With Benedict, we have a Pope who grew up with Hitler. He was also probably informed about the mass nonsense in Italy and Russia. Hitler especially was a fool on the subject of music, condemning jazz, which does a fair bit to retain the tradition of mathematics, and adoring sentimental light operas, just like the seeming majority of those now providing liturgical music.
Most of the time in our cathedral you'd think we were a waltz pavilion, and I keep getting the feeling that everyone involved is just waiting for the call from Broadway, asking them to be involved in yet another "Godspell".
Yes, I am aware that Francis Xavier was all for all manner of ditties alluding to the Gospel message to be sung in the streets and slums of India. But he would never have allowed these at Mass. Worship is worship, and pre-catechetical verse is something else.
There is real trouble in this. I hear the heavens rumbling.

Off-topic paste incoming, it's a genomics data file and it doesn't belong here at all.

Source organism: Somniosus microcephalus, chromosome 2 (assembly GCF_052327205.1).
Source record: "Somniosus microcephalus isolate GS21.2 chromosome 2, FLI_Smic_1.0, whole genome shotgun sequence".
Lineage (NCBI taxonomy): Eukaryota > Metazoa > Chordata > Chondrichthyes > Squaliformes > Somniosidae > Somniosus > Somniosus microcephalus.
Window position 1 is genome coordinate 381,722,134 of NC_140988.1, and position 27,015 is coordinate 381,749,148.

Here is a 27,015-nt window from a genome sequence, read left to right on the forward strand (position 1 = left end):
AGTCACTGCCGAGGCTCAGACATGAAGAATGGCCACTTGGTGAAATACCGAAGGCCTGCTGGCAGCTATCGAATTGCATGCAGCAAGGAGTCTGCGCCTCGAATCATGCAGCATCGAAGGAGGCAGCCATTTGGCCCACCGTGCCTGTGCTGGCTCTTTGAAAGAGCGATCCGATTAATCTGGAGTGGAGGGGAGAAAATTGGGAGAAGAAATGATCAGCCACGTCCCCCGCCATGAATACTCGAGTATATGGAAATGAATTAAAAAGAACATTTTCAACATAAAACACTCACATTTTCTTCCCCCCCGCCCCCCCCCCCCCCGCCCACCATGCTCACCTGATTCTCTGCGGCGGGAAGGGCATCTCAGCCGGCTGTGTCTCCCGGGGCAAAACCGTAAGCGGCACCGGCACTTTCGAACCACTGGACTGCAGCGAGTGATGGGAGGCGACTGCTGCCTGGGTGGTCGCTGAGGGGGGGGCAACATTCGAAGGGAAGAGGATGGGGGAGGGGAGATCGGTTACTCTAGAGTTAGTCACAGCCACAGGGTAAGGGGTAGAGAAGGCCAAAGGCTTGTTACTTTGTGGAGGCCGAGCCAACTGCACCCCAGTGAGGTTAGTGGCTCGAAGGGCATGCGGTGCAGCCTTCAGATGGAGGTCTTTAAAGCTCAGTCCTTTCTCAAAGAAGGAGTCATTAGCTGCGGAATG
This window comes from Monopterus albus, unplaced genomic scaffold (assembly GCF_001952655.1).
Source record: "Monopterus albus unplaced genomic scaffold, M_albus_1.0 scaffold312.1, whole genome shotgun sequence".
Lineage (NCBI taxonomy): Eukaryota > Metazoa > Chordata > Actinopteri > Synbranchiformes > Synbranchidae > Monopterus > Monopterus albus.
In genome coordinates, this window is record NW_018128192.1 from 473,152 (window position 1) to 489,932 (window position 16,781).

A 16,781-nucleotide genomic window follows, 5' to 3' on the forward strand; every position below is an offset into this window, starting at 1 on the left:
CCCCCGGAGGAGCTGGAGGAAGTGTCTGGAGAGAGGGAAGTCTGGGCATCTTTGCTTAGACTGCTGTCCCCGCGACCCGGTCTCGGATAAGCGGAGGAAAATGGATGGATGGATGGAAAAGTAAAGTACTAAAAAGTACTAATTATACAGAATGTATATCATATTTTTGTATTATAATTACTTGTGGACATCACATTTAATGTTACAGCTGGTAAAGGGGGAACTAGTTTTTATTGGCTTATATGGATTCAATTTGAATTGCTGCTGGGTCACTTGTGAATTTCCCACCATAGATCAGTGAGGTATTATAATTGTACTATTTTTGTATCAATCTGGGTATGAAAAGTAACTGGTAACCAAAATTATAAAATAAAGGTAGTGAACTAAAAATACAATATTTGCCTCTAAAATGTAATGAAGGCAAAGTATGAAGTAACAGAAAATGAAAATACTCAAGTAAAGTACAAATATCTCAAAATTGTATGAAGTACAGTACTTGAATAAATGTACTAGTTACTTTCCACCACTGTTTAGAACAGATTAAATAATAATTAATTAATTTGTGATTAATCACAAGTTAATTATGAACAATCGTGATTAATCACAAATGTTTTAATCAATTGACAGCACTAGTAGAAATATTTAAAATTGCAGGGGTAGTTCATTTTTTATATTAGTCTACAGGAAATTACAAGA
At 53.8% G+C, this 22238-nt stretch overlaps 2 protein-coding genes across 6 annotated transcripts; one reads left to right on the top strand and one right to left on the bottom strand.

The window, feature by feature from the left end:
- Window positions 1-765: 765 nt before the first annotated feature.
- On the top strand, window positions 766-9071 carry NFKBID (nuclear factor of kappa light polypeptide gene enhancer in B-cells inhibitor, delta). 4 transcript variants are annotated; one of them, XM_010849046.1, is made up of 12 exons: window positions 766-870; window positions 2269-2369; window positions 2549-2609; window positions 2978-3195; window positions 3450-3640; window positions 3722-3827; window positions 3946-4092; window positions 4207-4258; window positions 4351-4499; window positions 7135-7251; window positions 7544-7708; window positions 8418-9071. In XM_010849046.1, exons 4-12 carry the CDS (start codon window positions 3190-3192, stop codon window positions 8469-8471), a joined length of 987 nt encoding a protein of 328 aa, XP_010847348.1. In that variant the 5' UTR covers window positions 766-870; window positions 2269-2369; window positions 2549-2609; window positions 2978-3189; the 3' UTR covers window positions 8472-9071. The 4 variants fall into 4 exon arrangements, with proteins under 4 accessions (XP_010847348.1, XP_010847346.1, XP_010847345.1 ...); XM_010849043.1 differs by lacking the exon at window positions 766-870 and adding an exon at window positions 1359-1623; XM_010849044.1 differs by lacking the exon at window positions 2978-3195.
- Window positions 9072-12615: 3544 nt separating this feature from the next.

As Marianne's poem illustrates, twenty years ago, us with a car, and the great Dutchman at Saint Rita's, Castlegar, there was an escape from confrontation with clerical and episcopal dereliction of duty and other forms of sabotage. Now there is no car, just a lot of very angry infantry just itching for battle.

Saturday, April 11, 2009

Easter Vigil

Tonight we must journey
like the Magi warned away
for seven months
now pilgrims to a holy church
far from the cathedral towers
of our town.

What sorry pass
things have come to be
spiritual refugees
to find a place
where silence spills intoxicating
cool like a waterfall
deep in a forest found
where the mind can rise
toward the One
who stooped so quietly to earth
now roams the world in Spirit form
and enters glad into the heart
that will obey His call
fleeing every sorry state
that man creates.

Tonight we must journey
winter lingers though spring is here
this Easter vigil
the rains wash
hiding all mountains
the wind chilled
and no flowers have peered
past the dead leaves of autumn's passing.
three in number
drive with wheels our winged hooves
we hasten
to a birth of marvelous kind
Herod may rage on
this new life he cannot kill
we journey to beyond a veil
though there is silence now
around the grave.

We gather outside
the darkness of the empty church